Rev. Norman RunnionThe Rev. Norman Runnion, member of this parish and priest in the Episcopal Diocese of Vermont, 85, of Brookfield, died early Saturday morning, June 20th, 2015 at Gifford Medical Center in Randolph.  Norm was a journalist/war correspondent and Editor of the Brattleboro Reformer before answering his call to ordained ministry in mid-life. He served as Rector at St. Martin's Fairlee until his retirement and served many parishes in a supply capacity.

A memorial service in celebration of his life will be held at St. John's on Wednesday, July 8th at 2 pm with a reception to follow.  Calling hours are from 2:00-4:00pm Sunday, June 28th at the Day Funeral Home in Randolph.

"Give rest, O Christ, to thy servant with thy saints, where sorrow and pain are no more, neither sighing, but life everlasting."

A congregation gathers on a Sunday morning. There has been a lot of preparation. The altar has been set, bulletins have been printed, the heat turned up. The choir has practiced. Worship begins with The Word: Scripture and sermon, hymns and prayers have challenged and inspired. At God's Table, all come to to be reconciled to God and one another through Christ's body and blood. Renewed and strengthened we are Sent to live into our calling as apostles in the world. But first... the fellowship of coffee hour awaits. The Church, St. Paul said, is the body of Christ and each a member. It's true! Never perfect, filled with all sorts and characters and yet, a beautiful living organism of God's grace.

Talitha koum

Proper 8:  2 Corinthians 8:7-15 | Mark 5:21-43

 

Living in the country is decidedly different than living in a suburban environment. Jane and I have now passed our twelfth anniversary of moving from the suburbs of northeast Ohio to the hillsides of central Vermont. Anticipating this change of venue required preparation and adjustment, not the least of which was planning for a greater degree of self-sufficiency. No longer could we expect the same degree of reliability in our electrical supply. No longer could we expect (and in some ways, desire) the same personal indifference to our local environment and weather. No longer could we expect utility companies to immediately descend on us when tree limbs blocked our paths following storms. There might come times when it just wasn’t possible to get to the grocery store on a moment’s notice. We armed ourselves, as most Vermonters with generator, tractor and plow, chainsaw and wood stove; diesel, gasoline, wood, and a chest freezer and pantry full of food. The name of the game was to be able to be totally independent if need be for several days, until bad weather blew over and life resumed its normal degree of connectedness.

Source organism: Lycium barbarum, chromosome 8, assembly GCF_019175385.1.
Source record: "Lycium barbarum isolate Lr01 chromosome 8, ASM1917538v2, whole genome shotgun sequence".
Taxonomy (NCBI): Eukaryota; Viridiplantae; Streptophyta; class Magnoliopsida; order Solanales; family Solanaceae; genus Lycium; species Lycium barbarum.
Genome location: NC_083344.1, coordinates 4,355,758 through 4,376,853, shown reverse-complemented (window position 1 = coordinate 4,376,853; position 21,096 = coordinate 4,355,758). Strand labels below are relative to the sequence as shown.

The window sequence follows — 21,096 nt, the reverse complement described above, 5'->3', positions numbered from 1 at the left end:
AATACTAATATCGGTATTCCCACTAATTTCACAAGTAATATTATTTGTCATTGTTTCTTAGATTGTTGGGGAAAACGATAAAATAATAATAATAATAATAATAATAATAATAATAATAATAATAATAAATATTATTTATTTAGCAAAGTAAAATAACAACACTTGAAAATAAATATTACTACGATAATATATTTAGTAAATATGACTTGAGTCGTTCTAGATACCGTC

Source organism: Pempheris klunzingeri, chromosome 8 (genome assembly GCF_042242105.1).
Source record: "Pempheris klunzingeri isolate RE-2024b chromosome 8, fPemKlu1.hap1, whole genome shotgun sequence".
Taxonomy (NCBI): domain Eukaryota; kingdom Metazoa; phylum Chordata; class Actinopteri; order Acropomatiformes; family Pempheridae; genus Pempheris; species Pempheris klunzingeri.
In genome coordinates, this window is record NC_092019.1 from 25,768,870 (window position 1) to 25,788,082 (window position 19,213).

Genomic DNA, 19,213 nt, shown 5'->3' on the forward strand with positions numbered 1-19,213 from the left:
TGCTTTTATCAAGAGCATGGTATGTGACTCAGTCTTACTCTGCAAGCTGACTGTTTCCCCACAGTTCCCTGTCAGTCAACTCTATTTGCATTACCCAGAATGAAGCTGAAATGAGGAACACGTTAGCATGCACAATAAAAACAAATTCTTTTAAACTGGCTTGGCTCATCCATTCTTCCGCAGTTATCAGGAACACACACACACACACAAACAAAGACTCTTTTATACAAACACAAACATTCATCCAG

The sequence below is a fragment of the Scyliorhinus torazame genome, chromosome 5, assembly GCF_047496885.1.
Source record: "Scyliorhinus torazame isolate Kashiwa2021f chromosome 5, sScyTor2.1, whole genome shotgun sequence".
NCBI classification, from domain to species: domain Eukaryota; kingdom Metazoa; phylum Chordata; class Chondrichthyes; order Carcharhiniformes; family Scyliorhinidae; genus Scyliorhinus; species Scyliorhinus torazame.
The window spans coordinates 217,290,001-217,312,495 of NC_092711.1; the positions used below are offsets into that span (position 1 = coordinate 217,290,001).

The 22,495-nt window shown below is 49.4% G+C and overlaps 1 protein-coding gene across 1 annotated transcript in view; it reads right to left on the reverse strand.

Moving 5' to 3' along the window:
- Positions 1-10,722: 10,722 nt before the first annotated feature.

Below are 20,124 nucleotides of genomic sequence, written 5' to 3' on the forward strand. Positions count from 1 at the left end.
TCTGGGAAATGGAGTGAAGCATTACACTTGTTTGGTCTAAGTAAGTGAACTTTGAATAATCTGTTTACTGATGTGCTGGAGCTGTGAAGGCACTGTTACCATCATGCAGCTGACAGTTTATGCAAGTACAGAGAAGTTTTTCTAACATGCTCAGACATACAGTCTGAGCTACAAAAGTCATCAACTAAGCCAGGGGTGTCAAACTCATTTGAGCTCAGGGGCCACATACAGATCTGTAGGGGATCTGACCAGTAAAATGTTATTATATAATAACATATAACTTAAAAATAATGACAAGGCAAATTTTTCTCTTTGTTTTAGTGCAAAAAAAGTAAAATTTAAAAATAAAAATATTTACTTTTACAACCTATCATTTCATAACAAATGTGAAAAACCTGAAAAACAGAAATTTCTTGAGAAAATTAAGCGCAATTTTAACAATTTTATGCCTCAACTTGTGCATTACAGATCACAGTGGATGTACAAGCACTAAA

But in many ways self-sufficiency is illusory. In August 2011, the rains of Tropical Storm Irene poured down on our heads, homesteads, fields, forests and rivers putting any notion of independence to flight. Suddenly 5-6 days without electricity, communications or even roads tasked the wealth of our reserves beyond their limit. Fuel ran scarce. Keeping perishable food edible, problematic. For some neighbors a ready supply of water for drinking, much less bathing became a challenge. No chainsaw would make passable roads and bridges that simply no longer existed. The key lesson that Irene taught us was that our true wealth was in our interconnectedness; that though great disasters might render us individually inadequate, our greatest resource was indeed our friends and neighbors. We gathered (as best we could) as community, and collectively made sure that whatever we had that a neighbor needed was readily available. We pooled our gifts and blessings for the benefit of all. I think this wisdom sits firm as bedrock for most rural folk and is bred in the bones of most Vermonters.

Read more: This Week's Sermon

Tree of Life“the tree of life”

Lifting up and tearing down. We are in a time of tearing down symbols of division and hatred, pride and hypocrisy.

After a heinous act of racism took the lives of nine God-fearing Christians at Emanuel AME, Charleston, South Carolina, the cry has sounded, “remove the Confederate Flag from public spaces!” It is a symbol of division and boasting of power; personally, culturally, and institutionally. Corporations are removing merchandise branded with it. Government entities are taking steps. Alabama Gov. Robert Bentley (R) ordered the removal of the Confederate flag from the grounds of the state Capitol Wednesday morning, saying it was simply "the right thing to do."  [Huffington Post, 6/24/2015]

From the Sunday Lectionary upcoming proper 9 St. Paul writes “about this, the Lord said to me, ‘My grace is sufficient for you, for power is made perfect in weakness.’ So, I will boast all the more gladly of my weaknesses, so that the power of Christ may dwell in me. Therefore I am content with weaknesses, insults, hardships, persecutions, and calamities for the sake of Christ; for whenever I am weak, then I am strong.” (2 Cor. 12:9-10)

Read more: Rector's Message

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